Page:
In January 2017 a meetup group was formed to bring people together in Edmonton to talk about Bitcoin. Since that time the Meetup.com group has grown to over 700 members.
The core organizers decided that to help improve the setup we would form a company structure to allow us to create a more formalized approach to the meetup, extending the number of monthly events, adding more content, and bringing in a wider range of guest speakers.
We currently host a range of education, networking and technical growth events per month, covering the complete beginner-to-advanced range of experience levels.
A few years ago I built a small Arcade Cabinet based on the RaspberryPi and custom MAME software RetroPie, and recently have started modifying it to add a payment system using the Bitcoin Lightning Network protocol.
Attached to the machine is a NODE MCU ESP8266 Microcontroller unit (MCU) with WiFi and an e-Paper screen. The MCU connects to ACINQ Strike and requests a Lightning Network Invoice, then generates a QR code for the e-Paper screen. A User can then use their own LN enabled Wallet on a phone and scan the QR code. Once a payment signal has been received a credit is issued to MAME.
I made this test project whilst exploring the possibilities of WebVR tech. This was the second project I worked on and I wanted to test out things like collision, interaction, sound. The idea of using Wolfenstein 3D came about because I wanted something I was familiar with so I could test my results against the existing game. Plus I wanted to see what it felt like to walk around the first FPS game I ever played but in VR.
This was an interesting experiment. The A-Frame library allows you to create 3D VR enabled spaces using HTML markup, which is great fun though due to it relying on the DOM to create worlds it's not performant for use for spaces which can't be held comfortably in memory at one time; I believe that Wolfenstein 3D could well work as the levels are simple and small enough.A-Frame
After the release of the iPhone and iPod Touch I began to explore the platform and I develop a number of game ideas designed around the touch screen. The goal with most of them was to try and play to the strengths of the device rather than mimic a traditional pad control.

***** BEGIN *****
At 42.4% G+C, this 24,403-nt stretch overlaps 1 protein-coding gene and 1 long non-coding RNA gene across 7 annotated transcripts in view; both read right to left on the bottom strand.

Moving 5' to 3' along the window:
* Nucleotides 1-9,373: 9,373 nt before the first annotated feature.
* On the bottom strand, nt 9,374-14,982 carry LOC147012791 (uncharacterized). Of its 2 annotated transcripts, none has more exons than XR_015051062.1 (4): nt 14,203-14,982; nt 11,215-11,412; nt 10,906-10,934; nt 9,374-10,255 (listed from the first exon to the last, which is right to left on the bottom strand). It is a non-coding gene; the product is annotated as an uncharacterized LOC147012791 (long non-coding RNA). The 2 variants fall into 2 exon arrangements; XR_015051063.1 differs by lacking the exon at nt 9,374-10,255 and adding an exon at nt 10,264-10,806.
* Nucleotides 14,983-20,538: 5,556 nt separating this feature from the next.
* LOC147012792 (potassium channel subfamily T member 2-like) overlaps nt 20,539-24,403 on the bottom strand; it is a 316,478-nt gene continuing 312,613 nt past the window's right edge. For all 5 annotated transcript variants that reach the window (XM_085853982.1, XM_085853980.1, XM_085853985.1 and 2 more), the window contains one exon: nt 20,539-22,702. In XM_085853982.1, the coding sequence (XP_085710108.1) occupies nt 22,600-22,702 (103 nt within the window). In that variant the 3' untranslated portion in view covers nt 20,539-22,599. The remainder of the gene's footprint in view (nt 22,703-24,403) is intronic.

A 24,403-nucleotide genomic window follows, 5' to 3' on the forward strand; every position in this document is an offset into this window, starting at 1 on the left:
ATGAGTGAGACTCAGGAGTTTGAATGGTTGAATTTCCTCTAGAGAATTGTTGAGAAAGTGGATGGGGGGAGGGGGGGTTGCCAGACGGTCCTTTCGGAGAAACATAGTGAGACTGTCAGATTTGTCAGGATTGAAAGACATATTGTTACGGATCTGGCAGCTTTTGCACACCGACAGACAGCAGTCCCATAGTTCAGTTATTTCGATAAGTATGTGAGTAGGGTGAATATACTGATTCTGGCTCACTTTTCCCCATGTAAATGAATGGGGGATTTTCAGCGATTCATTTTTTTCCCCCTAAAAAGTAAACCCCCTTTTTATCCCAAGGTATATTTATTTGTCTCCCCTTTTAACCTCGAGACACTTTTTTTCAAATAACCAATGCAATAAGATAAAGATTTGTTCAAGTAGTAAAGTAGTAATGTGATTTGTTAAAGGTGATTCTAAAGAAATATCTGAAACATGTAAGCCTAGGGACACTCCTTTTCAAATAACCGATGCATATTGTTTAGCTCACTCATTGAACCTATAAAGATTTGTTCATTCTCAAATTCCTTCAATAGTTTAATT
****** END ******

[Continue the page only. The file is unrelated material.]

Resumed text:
Bubblefall is one of the ideas that I produced, and prior to developing it on the iPhone I experimented by creating a quick animatic in Flash, to help me figure out the motion and the assets I'd need for the game.
I also elected to use the Gameboy color palette of green tones, partly because the screen was much nicer than the old Gameboy screen so I wanted to see how a game in that style would look, and also I wanted to make sure I was focusing on the gameplay experience and not getting sidetracked by the graphics.
The premise of Bubble Fall is to get a high score by collecting the coins which appear on the screen in random waves. To do this the player must place bubbles into the level in order to direct the Hero character. The game finishes if the Hero lands on the ground or gets hit by any of the hazards that spawn in the level. Hazards will also pop bubbles if they touch. The difficulty of the game increases over time as more hazards take up space on the level, making it more challenging to place bubbles and guide the Hero to the coins. Directing the Hero comes from the angle he lands on the Bubble, the positioning of the Bubble and its size. This aspect of the game requires some learning in order to be able to perfect directing the Hero to the coins and navigating the hazards.